GCP and medicinal products for human use. On the Detailed guidelines on the principles of good clinical practice in the conduct in the EU of clinical trials on medicinal products for human use, questions were raised about whether the responsibilities of the various GCP actors are set out sufficiently clearly, and about how consistent these requirements are with ICH GCP.

Application format and documentation. On the Detailed guidance on the application format and documentation to be submitted in an application for an ethics committee opinion on a clinical trial on a medicinal product for human use, the questions covered the extent to which this guidance meets the needs and expectations of ethics committees, researchers, and sponsors, and whether the guidance is sufficient. Doubts were expressed about the extent to which it will contribute to efficiency in review, to improved subject protection, to reducing the workload for ethics committees, and to increased speed of review.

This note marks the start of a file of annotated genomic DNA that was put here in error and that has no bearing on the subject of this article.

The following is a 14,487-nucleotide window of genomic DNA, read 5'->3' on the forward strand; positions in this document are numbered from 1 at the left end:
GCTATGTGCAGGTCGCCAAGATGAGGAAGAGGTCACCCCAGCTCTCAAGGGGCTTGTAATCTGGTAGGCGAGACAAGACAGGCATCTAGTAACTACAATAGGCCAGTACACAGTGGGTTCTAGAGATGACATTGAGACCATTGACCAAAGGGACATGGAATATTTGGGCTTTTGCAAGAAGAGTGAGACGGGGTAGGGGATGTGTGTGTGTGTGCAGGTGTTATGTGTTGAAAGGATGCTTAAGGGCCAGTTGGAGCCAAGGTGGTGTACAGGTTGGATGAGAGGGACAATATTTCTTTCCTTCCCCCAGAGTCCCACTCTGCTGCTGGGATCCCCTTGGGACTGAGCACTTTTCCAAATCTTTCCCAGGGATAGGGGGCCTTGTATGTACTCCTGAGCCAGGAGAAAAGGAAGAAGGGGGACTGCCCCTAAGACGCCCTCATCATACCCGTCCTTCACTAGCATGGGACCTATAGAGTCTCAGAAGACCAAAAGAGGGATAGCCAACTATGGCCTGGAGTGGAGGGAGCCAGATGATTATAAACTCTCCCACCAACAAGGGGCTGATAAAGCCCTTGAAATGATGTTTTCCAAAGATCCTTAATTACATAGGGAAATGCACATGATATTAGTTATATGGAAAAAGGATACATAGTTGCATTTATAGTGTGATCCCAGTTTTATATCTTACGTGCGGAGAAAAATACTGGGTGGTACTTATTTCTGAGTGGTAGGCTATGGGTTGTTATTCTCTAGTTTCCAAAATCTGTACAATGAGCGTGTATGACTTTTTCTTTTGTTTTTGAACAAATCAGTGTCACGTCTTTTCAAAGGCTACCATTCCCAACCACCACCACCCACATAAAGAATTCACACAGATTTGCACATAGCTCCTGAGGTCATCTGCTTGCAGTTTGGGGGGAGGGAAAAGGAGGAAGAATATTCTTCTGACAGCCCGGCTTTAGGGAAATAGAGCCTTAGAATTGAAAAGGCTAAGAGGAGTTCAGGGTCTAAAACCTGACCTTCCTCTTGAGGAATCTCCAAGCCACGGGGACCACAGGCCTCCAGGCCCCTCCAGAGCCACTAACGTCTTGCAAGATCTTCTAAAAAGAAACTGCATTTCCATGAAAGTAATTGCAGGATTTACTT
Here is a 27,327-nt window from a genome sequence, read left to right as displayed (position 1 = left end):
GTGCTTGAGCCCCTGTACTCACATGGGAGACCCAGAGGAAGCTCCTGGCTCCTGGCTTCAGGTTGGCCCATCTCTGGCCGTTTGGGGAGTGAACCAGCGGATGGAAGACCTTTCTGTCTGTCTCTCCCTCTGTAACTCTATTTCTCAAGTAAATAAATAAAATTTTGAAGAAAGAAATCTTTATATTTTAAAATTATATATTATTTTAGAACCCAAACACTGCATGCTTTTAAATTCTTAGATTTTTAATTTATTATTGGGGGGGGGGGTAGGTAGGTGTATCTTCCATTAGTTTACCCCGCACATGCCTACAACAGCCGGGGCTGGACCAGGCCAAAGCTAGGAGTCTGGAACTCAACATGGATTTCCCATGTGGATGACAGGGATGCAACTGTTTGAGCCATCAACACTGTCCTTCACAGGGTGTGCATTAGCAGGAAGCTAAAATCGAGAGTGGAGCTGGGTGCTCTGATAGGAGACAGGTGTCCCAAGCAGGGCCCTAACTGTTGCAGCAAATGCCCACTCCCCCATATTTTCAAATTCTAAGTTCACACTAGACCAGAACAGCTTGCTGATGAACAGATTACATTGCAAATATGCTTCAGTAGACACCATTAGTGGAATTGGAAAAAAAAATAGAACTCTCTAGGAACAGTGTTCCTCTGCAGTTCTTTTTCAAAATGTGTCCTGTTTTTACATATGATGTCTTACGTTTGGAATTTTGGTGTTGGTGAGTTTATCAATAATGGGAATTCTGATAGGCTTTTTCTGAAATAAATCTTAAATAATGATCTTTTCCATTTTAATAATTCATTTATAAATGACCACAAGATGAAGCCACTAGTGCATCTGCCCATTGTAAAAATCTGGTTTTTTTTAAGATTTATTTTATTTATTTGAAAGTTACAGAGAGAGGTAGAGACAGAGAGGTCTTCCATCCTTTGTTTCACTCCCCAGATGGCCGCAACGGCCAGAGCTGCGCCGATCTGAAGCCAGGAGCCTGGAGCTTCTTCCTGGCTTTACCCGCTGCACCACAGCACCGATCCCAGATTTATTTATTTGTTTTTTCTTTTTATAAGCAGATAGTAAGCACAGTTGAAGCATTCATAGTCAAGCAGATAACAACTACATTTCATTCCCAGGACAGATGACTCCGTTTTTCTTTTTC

Request for authorization. On the Detailed guidance for the request for authorisation of a clinical trial on a medicinal product for human use to the competent authorities in the European Union, notification of substantial amendments and declaration of the end of a clinical trial, and the Detailed guidelines on the trial master file and archiving to implement the directive on Clinical Trials on medicinal products for human use, anxieties related to how far the guidance provides for a harmonized EU approach to the commencement and conduct of clinical trials, whether it provides for sufficient protection of clinical trials subjects within and across member states and in non-EU countries, and whether the requirements are sufficient or excessive.